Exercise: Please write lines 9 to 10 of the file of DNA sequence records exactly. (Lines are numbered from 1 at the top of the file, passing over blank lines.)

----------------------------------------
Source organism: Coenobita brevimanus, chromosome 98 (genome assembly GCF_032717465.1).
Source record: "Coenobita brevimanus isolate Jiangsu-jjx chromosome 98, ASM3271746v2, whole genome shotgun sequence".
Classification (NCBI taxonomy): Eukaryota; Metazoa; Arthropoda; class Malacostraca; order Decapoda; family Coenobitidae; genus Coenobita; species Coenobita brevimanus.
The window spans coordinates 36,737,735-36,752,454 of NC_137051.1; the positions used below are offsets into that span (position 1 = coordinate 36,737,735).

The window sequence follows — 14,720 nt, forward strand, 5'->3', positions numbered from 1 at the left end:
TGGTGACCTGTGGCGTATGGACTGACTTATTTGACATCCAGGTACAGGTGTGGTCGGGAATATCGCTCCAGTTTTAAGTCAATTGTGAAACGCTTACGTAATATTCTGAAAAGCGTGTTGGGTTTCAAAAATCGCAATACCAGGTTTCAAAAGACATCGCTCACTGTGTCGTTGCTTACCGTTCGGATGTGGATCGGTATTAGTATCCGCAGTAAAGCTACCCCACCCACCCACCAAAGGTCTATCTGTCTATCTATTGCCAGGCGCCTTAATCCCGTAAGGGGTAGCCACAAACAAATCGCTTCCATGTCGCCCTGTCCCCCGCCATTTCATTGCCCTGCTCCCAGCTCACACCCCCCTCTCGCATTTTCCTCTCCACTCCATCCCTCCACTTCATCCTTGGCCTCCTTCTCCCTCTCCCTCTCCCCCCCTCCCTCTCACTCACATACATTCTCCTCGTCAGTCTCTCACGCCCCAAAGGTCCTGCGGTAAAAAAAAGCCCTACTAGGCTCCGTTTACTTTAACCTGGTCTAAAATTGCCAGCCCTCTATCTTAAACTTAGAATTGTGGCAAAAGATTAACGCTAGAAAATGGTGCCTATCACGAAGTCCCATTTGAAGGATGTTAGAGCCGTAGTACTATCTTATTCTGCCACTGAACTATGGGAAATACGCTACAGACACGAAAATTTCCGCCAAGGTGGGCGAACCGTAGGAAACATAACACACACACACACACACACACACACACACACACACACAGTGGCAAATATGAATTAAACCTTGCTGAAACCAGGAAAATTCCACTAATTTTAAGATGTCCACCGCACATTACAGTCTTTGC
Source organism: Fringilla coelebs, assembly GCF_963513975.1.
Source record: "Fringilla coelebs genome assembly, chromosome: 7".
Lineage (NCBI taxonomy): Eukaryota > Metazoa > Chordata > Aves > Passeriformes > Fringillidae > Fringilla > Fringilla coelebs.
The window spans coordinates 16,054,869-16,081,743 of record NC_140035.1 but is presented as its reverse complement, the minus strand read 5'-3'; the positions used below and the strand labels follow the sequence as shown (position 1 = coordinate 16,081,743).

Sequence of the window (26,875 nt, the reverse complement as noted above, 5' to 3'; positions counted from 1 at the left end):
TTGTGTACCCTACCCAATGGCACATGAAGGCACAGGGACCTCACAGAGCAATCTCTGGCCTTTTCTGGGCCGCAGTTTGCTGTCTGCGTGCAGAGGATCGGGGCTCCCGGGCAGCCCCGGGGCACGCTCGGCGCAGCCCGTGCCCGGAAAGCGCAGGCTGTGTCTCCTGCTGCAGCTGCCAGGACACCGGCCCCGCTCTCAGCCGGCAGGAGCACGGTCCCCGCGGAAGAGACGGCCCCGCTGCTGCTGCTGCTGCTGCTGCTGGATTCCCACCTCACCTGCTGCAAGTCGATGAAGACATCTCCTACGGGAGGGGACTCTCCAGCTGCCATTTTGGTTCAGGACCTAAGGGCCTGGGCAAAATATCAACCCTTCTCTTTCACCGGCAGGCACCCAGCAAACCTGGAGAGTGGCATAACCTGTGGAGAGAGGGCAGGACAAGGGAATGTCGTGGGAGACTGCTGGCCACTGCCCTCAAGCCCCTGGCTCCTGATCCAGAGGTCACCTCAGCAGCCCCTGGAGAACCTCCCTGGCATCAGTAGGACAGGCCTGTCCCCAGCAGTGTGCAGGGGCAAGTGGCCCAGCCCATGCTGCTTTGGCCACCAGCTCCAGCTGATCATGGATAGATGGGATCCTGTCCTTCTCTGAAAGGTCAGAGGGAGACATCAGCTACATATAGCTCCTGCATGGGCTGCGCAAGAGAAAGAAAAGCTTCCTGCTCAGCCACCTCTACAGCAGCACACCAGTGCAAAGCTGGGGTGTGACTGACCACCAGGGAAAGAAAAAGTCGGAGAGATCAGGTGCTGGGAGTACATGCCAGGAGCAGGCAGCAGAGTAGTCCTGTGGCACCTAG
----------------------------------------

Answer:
Lineage (NCBI taxonomy): Eukaryota > Metazoa > Chordata > Aves > Passeriformes > Fringillidae > Fringilla > Fringilla coelebs.
The window spans coordinates 16,054,869-16,081,743 of record NC_140035.1 but is presented as its reverse complement, the minus strand read 5'-3'; the positions used below and the strand labels follow the sequence as shown (position 1 = coordinate 16,081,743).